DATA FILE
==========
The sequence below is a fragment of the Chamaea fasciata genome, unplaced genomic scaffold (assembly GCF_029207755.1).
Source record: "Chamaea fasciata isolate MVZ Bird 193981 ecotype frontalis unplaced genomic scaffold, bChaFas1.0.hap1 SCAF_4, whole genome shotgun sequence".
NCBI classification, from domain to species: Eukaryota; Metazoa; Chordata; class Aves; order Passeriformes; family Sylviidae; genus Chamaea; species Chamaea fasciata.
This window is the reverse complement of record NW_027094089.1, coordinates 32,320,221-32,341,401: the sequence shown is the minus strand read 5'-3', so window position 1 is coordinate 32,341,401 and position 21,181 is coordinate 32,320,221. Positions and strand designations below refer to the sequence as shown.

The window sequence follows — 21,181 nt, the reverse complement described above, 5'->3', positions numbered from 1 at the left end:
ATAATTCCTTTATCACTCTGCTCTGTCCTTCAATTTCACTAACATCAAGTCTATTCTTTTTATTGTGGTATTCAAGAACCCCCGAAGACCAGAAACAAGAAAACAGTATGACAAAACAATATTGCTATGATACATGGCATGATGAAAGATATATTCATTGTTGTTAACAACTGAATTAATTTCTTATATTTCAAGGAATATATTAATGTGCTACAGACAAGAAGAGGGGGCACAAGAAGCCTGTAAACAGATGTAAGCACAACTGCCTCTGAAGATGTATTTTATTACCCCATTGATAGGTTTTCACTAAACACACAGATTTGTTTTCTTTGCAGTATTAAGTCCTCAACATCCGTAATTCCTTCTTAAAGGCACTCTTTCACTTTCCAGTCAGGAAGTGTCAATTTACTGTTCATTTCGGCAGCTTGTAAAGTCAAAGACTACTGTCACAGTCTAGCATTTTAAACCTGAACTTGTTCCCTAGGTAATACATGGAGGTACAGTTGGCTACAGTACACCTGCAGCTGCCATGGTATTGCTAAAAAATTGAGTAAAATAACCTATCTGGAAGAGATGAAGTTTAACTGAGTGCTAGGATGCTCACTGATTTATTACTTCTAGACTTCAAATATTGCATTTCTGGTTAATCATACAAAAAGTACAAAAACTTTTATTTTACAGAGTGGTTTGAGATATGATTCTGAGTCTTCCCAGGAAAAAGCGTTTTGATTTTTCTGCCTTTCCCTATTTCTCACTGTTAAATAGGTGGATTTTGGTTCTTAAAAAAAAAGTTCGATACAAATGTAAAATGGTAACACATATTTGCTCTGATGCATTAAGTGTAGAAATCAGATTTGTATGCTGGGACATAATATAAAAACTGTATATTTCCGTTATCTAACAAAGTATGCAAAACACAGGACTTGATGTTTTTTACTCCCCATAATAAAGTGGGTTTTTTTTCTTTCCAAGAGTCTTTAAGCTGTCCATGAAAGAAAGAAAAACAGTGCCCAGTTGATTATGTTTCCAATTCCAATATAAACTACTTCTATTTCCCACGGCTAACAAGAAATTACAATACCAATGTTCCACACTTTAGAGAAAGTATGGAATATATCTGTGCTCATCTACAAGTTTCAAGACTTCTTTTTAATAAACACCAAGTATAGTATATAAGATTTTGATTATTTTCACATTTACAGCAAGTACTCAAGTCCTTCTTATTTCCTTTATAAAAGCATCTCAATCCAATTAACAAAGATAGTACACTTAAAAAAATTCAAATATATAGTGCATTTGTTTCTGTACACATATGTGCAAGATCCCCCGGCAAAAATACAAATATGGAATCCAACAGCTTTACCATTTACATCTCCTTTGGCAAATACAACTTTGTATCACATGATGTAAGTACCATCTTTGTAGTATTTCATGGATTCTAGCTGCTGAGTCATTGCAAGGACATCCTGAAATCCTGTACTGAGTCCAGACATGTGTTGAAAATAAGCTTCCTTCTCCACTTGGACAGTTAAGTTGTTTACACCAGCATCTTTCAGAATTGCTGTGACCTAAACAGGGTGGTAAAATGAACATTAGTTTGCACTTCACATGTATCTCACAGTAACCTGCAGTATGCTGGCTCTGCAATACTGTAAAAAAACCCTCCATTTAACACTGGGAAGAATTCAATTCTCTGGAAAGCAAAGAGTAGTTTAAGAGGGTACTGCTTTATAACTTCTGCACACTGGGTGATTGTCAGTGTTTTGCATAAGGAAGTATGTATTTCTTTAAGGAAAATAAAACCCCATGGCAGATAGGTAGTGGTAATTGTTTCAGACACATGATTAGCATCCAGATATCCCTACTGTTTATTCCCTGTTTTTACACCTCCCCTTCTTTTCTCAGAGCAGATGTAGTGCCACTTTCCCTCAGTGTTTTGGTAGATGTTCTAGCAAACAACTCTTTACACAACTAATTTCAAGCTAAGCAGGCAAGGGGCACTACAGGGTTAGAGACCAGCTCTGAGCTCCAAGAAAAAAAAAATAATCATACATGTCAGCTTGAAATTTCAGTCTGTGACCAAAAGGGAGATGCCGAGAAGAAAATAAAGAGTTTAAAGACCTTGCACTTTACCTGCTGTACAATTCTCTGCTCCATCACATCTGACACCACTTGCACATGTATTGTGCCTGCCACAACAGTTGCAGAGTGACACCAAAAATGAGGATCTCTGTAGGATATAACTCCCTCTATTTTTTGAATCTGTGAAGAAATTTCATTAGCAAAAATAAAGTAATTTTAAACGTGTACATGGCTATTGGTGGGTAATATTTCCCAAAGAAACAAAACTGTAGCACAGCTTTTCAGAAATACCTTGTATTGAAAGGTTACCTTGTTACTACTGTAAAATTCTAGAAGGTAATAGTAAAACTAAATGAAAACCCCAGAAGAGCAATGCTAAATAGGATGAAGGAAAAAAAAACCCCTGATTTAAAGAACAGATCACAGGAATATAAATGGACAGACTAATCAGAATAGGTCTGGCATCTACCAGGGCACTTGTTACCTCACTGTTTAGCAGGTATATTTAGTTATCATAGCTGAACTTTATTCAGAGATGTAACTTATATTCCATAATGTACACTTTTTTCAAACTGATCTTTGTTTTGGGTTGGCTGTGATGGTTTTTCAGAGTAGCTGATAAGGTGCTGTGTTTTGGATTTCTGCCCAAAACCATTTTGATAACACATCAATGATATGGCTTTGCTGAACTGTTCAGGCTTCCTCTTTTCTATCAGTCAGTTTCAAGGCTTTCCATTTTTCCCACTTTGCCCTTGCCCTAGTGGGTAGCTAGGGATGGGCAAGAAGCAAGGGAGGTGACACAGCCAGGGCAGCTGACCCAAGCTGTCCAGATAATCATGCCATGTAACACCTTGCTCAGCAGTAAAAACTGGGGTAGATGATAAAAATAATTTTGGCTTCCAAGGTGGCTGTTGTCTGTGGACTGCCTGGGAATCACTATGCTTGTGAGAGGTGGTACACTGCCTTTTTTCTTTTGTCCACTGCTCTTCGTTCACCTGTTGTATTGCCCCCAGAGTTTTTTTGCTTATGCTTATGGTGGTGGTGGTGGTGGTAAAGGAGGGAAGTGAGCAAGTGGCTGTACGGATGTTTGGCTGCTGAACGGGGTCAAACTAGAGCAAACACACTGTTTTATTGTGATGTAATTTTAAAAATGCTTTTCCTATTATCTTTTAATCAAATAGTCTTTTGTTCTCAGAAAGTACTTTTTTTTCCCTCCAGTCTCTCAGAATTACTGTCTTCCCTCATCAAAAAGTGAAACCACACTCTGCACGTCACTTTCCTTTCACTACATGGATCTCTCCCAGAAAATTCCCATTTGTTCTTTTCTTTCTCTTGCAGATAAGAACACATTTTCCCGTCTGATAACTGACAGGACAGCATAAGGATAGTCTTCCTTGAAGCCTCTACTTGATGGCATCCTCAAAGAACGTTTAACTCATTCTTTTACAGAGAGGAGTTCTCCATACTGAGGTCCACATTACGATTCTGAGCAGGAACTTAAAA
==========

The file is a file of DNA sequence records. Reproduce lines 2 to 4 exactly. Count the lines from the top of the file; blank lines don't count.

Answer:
Source record: "Chamaea fasciata isolate MVZ Bird 193981 ecotype frontalis unplaced genomic scaffold, bChaFas1.0.hap1 SCAF_4, whole genome shotgun sequence".
NCBI classification, from domain to species: Eukaryota; Metazoa; Chordata; class Aves; order Passeriformes; family Sylviidae; genus Chamaea; species Chamaea fasciata.
This window is the reverse complement of record NW_027094089.1, coordinates 32,320,221-32,341,401: the sequence shown is the minus strand read 5'-3', so window position 1 is coordinate 32,341,401 and position 21,181 is coordinate 32,320,221. Positions and strand designations below refer to the sequence as shown.